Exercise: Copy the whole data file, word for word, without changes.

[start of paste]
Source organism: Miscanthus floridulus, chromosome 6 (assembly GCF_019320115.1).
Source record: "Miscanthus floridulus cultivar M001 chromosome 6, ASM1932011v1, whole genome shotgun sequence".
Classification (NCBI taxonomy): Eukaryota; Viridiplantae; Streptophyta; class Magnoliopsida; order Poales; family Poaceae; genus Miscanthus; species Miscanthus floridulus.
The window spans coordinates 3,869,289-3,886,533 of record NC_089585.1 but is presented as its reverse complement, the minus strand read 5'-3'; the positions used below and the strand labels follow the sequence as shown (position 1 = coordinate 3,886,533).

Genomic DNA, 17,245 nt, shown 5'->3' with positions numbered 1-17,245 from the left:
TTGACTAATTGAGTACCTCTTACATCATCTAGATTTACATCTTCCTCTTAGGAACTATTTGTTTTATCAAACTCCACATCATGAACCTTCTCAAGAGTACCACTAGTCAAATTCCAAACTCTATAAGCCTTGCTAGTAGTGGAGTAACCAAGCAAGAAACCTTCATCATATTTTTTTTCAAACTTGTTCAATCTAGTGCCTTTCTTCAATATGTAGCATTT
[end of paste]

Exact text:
Source organism: Miscanthus floridulus, chromosome 6 (assembly GCF_019320115.1).
Source record: "Miscanthus floridulus cultivar M001 chromosome 6, ASM1932011v1, whole genome shotgun sequence".
Classification (NCBI taxonomy): Eukaryota; Viridiplantae; Streptophyta; class Magnoliopsida; order Poales; family Poaceae; genus Miscanthus; species Miscanthus floridulus.
The window spans coordinates 3,869,289-3,886,533 of record NC_089585.1 but is presented as its reverse complement, the minus strand read 5'-3'; the positions used below and the strand labels follow the sequence as shown (position 1 = coordinate 3,886,533).

Genomic DNA, 17,245 nt, shown 5'->3' with positions numbered 1-17,245 from the left:
TTGACTAATTGAGTACCTCTTACATCATCTAGATTTACATCTTCCTCTTAGGAACTATTTGTTTTATCAAACTCCACATCATGAACCTTCTCAAGAGTACCACTAGTCAAATTCCAAACTCTATAAGCCTTGCTAGTAGTGGAGTAACCAAGCAAGAAACCTTCATCATATTTTTTTTCAAACTTGTTCAATCTAGTGCCTTTCTTCAATATGTAGCATTT